New Study Shows That Vitamin E Can Treat Non-alcoholic Steatohepatitis (NASH) In HIV Patients
) is a severe form of nonalcoholic fatty liver disease
) and is characterized by liver inflammation and cell damage. It is a potentially dangerous condition that can progress to cirrhosis or liver cancer. Unfortunately, HIV
patients tend to have a high prevalence of the disease.
A new study by McGill University, Canada has found that Vitamin E
can be effective in treating the condition in HIV
The study's lead author Dr. Giada Sebastiani, Associate Professor in the Department of Medicine, McGill University and bioresearcher at the Research Institute of the McGill University Health Centre told Thailand Medical
News ,"Vitamin E
has been shown to improve fatty liver
in the general population. Here we provide evidence for its beneficial effect and safety in people living with HIV
, who have a higher prevalence of fatty liver
The research findings have been published in the study appears in the February issue of the journal AIDS.
currently affects up to 48% of Canadians living with HIV
and 25% of the general population, while NASH
affects about one third of patients with NAFLD
. Global figures are almost similar.
A few theories exist to explain the high prevalence of fatty liver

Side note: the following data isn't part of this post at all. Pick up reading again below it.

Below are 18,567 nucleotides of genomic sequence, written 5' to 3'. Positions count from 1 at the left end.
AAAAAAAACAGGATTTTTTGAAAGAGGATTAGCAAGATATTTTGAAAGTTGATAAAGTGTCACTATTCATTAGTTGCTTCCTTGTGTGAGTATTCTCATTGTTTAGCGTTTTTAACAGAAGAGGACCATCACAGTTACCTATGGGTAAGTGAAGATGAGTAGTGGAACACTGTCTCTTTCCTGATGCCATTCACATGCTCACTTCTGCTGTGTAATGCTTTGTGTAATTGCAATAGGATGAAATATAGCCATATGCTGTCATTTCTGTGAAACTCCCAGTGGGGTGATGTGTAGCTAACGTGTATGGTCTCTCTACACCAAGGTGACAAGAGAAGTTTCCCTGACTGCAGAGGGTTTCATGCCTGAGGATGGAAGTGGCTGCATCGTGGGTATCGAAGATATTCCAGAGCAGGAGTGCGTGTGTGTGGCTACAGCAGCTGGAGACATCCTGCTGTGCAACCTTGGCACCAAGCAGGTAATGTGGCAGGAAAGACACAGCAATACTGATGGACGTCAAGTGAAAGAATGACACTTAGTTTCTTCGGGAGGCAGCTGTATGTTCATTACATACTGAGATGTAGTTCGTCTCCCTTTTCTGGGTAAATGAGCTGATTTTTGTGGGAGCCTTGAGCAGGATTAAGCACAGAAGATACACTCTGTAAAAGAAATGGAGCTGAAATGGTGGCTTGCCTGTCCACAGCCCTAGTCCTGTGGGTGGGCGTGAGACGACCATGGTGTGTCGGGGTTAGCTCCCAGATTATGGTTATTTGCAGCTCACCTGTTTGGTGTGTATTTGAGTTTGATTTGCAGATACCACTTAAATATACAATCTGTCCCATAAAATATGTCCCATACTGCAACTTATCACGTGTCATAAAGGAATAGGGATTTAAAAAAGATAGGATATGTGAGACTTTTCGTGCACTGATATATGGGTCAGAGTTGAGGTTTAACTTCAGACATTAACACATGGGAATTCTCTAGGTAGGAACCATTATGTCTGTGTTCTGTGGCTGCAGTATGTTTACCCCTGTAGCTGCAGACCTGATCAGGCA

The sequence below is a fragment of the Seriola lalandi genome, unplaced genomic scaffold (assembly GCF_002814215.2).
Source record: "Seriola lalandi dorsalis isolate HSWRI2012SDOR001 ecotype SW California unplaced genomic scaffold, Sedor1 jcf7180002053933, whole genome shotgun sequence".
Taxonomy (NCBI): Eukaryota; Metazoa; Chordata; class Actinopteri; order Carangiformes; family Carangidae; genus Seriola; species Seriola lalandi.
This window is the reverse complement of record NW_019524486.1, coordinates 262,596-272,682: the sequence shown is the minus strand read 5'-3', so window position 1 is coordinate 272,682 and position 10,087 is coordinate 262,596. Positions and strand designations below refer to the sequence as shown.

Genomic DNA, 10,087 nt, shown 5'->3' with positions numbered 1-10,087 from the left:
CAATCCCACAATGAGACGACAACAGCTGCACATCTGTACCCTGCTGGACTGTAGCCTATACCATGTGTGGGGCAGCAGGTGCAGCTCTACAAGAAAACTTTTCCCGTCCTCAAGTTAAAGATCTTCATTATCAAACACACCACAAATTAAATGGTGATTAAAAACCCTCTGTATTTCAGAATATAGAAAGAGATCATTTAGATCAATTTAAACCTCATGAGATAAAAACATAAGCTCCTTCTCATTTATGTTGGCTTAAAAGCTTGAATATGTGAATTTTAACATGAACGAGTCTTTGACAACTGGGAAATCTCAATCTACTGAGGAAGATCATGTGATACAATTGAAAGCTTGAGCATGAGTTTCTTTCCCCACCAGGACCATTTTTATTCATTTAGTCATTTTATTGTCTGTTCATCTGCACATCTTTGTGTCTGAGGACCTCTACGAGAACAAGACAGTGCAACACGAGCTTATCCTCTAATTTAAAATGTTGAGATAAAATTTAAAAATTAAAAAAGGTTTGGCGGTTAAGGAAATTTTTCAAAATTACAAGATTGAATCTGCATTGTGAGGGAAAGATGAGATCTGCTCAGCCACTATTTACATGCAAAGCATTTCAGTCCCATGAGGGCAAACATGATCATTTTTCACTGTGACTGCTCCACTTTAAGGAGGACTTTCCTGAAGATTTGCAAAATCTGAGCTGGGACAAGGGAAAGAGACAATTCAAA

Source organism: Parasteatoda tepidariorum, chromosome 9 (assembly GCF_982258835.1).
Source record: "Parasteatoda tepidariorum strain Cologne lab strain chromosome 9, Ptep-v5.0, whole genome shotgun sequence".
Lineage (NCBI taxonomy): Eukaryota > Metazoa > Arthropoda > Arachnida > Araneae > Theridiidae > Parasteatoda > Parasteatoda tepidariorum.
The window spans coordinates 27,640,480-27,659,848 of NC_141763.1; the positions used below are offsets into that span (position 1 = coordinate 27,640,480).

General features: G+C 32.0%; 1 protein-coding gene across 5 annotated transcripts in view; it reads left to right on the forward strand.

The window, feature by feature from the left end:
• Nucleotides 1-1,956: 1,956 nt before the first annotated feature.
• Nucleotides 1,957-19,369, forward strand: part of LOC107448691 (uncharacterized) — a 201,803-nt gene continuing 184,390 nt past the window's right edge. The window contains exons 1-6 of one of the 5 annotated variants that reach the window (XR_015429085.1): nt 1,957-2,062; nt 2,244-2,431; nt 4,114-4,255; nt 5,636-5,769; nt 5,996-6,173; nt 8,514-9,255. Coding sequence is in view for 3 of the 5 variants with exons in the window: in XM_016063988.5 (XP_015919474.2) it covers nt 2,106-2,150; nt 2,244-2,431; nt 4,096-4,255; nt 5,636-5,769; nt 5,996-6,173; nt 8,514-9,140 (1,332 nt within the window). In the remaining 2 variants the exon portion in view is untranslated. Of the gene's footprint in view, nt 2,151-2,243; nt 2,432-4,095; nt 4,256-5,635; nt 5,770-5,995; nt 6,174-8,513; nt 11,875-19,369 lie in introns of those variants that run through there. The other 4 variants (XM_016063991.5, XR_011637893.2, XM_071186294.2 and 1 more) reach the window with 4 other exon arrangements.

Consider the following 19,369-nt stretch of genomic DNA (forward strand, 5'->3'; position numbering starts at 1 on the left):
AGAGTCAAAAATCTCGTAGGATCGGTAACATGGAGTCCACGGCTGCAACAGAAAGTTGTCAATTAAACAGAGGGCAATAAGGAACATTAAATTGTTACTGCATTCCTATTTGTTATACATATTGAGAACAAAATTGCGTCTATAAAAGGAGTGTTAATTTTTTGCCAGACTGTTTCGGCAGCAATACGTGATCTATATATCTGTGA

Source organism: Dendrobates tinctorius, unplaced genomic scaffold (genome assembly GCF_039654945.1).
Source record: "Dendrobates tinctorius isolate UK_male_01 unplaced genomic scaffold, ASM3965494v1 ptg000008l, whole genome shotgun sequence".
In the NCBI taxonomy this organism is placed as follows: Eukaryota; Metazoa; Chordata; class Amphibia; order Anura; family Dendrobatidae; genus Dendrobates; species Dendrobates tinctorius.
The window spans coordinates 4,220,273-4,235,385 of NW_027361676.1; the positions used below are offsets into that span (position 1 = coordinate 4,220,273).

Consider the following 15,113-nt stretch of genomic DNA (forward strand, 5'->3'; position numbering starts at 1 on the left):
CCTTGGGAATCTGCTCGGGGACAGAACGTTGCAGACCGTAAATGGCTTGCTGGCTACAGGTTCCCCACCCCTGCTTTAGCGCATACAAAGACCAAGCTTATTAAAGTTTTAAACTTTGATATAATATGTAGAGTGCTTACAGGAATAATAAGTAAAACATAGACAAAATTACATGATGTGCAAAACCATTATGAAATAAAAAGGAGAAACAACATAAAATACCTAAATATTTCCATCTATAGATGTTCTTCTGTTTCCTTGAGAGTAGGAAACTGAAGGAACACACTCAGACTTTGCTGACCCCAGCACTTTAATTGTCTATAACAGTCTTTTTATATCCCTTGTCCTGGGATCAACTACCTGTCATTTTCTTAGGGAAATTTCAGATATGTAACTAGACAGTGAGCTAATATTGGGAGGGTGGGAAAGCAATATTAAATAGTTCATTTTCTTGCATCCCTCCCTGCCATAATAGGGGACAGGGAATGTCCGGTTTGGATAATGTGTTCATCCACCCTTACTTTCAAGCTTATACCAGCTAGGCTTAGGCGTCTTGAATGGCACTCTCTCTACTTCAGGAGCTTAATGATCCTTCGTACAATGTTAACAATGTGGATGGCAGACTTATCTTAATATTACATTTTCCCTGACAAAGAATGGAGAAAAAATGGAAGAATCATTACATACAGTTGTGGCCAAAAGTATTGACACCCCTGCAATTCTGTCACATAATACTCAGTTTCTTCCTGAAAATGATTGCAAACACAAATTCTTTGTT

Dr Sebastiani added, "It is possibly due to HIV
-related inflammation, the antiretroviral drugs that they have to take lifelong, and to very frequent metabolic problems, such as diabetes and high lipids. Unfortunately, there is no approved therapy for fatty liver
in people living with HIV
For the research, 27 patients with HIV
were given vitamin E
in an easily-tolerated dose of two pills per day.
Dr Sebastiani further added, "We found that vitamin E
improved both liver transaminases (the main blood tests for liver function) and liver fat measured by a non-invasive ultrasonographic test. These improvements were even more marked than those reported in the HIV
The vitamin E
significantly reduced inflammation and fat in the HIV
-positive patients in a very sizeable way.
The author noted that because the study did not have the benefit of a control group, and the study group was small and had a short follow-up (24 weeks), it's considered a pilot project.
Dr Sebastiani added, "We would be interested in conducting a larger randomized controlled trial, with a longer follow-up.”
Reference: Vitamin E is an effective treatment for non-alcoholic steatohepatitis in HIV mono-infected patients," by G. Sebastiani, P. Ghali, M. Klein, et al, was published February 1, 2020 ,journal AIDS.